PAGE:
You know what I enjoyed the most in The Black Panther? It was those kick-ass women at the Black Panther’s side. It’s so fun to identify with someone who fights boldly and takes care of business. I’d like to think I could be one of those women. Then reality hits. My ability to kick anyone’s ass is sadly lacking. Not only can I not take care of exciting business, but the only business I’m likely to get involved in is other people’s business. I'm like one of those characters peeking out behind their curtains wondering what their next-door neighbors are doing. So much for bold action; I’m more like Gladys Kravitz, the patron saint of all nosy neighbors.

Who is Gladys Kravitz, you ask? For those of you too young to have watched all episodes of Bewitched, Gladys Kravitz was Samantha and Darrin Stevens’ neighbor who was always surprised about what goes on at the Stevens’ house. She always would scream and run for her husband Abner after seeing something magical and end up looking like a fool. Kravitz was played by two actresses during the eight-year run of Bewitched, Alice Pearce and Sandra Gould.

The nosy, Kravitz-like neighbor is a stereotype, especially if it’s a woman. It could be Mary Richard’s landlady, Phyllis, played by Cloris Leachman on the Mary Tyler Moore Show, or it’s the landlady’s wife, Mrs. Roper (Audra Lindley), in Three’s Company. Yet men get in on the action, too. Rick Moranis’ Louis Tully always paid attention to his attractive neighbor, Dana Barrett, in 1984’s Ghostbusters. He always knew when she arrived home.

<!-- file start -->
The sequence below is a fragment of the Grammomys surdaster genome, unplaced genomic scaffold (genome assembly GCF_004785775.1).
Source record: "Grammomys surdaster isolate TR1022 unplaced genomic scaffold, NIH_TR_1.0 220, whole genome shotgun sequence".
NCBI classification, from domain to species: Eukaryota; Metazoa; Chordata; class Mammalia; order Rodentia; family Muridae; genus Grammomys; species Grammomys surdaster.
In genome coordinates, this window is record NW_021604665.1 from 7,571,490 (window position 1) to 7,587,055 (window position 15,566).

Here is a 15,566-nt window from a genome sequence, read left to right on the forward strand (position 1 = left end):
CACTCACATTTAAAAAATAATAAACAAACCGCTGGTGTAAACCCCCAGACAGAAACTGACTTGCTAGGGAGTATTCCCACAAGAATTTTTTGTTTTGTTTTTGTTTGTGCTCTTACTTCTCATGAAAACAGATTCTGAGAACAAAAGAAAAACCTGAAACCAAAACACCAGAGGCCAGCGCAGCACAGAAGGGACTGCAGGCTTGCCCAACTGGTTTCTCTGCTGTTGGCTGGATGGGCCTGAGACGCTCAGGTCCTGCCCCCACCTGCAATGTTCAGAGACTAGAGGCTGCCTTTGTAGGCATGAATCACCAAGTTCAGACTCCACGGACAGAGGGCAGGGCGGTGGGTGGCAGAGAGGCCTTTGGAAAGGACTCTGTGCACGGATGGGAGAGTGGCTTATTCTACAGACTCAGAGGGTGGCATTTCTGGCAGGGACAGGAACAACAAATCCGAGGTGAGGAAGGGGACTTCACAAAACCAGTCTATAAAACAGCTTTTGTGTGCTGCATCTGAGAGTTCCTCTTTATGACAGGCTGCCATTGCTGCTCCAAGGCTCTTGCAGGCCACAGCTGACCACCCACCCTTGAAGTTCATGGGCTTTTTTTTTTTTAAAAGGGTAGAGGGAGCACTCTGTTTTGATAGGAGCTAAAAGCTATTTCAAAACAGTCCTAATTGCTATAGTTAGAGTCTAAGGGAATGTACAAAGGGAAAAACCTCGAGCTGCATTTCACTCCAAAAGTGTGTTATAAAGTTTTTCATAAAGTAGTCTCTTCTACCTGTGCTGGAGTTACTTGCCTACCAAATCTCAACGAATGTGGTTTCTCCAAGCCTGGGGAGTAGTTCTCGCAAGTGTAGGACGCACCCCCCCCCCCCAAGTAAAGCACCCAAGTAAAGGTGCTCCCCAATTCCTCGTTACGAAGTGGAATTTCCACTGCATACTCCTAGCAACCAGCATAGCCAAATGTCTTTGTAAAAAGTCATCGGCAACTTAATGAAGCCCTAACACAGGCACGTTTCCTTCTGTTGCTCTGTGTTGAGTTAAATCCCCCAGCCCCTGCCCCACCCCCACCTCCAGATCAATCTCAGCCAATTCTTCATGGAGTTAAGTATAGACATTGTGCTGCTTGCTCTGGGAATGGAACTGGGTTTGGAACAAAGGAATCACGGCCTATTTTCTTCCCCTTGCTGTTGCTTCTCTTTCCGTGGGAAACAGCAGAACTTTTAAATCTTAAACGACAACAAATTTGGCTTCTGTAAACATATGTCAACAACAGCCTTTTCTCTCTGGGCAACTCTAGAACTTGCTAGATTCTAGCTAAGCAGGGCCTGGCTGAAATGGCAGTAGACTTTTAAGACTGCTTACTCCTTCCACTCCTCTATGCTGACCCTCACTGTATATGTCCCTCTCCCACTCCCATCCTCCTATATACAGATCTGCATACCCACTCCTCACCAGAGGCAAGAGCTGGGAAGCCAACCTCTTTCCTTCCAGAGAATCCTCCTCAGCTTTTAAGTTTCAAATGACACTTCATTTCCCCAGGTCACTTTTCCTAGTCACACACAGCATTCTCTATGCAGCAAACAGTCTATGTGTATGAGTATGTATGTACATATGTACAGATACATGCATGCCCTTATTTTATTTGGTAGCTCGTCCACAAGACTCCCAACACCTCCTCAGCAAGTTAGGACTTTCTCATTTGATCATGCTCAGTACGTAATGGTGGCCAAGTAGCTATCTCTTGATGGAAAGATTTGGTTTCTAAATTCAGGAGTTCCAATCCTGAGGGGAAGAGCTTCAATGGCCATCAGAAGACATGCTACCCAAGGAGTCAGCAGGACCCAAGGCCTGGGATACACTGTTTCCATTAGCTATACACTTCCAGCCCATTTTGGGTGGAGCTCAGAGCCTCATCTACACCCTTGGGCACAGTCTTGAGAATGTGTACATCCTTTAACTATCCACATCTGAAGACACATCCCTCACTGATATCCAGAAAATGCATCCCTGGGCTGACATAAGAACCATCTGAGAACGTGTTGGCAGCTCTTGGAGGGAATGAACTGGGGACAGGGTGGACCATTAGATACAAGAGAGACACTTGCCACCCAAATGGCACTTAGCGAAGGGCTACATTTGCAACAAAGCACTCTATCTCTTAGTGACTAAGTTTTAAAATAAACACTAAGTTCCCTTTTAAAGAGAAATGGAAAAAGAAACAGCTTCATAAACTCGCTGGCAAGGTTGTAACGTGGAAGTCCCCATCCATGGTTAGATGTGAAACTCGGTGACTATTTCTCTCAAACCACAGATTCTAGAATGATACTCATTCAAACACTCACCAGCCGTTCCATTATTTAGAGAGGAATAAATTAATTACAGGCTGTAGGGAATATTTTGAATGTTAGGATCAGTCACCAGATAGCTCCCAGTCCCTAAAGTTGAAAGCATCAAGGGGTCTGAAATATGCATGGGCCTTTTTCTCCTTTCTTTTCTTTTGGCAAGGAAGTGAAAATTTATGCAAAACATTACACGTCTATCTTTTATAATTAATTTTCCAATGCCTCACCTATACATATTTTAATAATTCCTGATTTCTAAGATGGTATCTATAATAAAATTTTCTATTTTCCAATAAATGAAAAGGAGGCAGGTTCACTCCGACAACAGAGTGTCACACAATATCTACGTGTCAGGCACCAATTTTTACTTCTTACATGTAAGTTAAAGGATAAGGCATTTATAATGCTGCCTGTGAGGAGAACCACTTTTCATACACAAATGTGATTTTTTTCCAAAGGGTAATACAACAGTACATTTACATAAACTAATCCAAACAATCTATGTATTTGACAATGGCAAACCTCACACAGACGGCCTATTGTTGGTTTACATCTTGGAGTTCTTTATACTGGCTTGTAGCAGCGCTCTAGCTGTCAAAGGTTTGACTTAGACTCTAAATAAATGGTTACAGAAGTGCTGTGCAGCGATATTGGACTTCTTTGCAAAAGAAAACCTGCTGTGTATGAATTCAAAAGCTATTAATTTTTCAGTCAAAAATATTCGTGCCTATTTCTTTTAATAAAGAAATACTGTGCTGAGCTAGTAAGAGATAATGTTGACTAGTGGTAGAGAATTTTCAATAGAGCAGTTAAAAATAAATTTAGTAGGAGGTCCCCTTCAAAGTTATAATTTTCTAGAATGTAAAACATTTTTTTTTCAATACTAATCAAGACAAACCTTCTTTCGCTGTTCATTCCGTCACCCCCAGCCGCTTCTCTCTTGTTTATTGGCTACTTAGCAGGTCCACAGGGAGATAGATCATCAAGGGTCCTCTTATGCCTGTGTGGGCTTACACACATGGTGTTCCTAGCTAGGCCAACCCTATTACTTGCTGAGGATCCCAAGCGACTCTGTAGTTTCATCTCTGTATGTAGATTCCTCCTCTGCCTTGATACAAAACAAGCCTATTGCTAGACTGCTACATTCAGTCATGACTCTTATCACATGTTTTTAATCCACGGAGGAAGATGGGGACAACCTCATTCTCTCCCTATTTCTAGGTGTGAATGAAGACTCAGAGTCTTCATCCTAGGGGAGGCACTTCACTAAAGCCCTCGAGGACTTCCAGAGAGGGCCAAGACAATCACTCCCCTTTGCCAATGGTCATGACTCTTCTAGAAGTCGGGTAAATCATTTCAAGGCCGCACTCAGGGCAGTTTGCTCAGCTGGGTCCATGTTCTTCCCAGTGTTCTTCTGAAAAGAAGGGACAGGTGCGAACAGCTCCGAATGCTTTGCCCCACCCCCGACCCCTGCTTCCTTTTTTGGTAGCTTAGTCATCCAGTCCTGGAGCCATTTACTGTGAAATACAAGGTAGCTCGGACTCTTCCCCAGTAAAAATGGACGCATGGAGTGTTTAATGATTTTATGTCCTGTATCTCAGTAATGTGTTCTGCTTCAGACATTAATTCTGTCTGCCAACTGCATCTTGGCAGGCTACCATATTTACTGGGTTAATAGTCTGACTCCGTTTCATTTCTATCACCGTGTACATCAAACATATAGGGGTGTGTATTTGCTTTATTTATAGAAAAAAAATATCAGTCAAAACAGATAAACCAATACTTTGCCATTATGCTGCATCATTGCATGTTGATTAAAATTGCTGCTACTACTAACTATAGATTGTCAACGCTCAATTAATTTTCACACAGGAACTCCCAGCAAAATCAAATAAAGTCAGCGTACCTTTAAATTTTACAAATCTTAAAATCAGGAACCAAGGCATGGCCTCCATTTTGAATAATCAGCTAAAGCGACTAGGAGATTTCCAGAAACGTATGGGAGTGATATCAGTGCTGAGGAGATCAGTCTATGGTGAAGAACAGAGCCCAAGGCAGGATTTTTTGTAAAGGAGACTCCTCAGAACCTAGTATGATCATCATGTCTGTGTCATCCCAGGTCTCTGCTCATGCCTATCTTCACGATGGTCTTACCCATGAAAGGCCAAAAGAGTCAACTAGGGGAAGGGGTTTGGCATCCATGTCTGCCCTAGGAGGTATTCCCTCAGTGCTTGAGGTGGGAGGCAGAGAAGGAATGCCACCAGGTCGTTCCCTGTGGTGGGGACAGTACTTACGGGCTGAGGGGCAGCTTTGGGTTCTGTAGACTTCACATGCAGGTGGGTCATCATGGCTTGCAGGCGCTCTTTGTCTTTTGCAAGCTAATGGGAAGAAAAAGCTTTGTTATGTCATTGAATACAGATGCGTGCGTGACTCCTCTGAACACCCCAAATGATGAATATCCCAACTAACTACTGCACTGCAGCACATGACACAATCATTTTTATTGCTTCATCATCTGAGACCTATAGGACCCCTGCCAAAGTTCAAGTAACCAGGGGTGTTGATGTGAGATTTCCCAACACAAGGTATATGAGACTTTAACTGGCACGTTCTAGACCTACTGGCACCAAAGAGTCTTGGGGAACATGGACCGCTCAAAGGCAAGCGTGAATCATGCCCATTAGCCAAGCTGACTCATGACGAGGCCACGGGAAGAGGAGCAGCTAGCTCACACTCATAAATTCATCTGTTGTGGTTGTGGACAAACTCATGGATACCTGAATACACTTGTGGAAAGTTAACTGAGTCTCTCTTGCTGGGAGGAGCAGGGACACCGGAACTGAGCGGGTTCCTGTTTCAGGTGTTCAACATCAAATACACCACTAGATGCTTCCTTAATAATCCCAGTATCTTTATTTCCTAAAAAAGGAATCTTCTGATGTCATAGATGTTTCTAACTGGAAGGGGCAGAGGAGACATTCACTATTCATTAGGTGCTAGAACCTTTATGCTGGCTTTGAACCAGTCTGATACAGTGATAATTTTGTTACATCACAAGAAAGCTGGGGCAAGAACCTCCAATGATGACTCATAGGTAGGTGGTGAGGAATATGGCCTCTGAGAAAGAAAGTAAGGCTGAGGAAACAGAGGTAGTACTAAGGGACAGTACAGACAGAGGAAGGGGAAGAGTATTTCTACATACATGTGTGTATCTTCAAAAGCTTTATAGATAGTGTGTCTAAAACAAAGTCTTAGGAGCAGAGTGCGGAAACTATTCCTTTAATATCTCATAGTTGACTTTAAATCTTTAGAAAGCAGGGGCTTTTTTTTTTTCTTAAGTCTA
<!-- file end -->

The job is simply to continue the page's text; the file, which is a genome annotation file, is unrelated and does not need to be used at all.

The nosy neighbor as a supporting character shows up in murder mysteries or crazy comedies, but they also sometimes show up in leading roles. The most famous of these is the neighbor-watching photographer played by Jimmy Stewart in 1954’s Rear Window. His poking his nose into his neighbor’s business leads to the discovery of a murder.

Interestingly, when a supporting character gets nosy, they’re just being nosy, but when a leading character get nosy, then something mysterious really is going on. Shia LaBeouf plays a teen under house arrest in 2007’s Disturbia. Spying on his neighbors turns serious when it looks like a murder happens. Then again, it could get even spookier, as when a teen discovers that his neighbor is a vampire in 1985’s Fright Night and its 2011 remake. A neighbor’s nosiness, even when it’s a leading character, can end up more funny than spooky. Tom Hanks and his neighbors begin wondering about the new neighbors in 1989’s The ‘Burbs. Let’s just say, things get crazy.

May there never be serial killers or vampires living next door, but if there are, may my snooping abilities save the day. It’s not as kickass as warrior women in a superhero movie, but I’ll take it.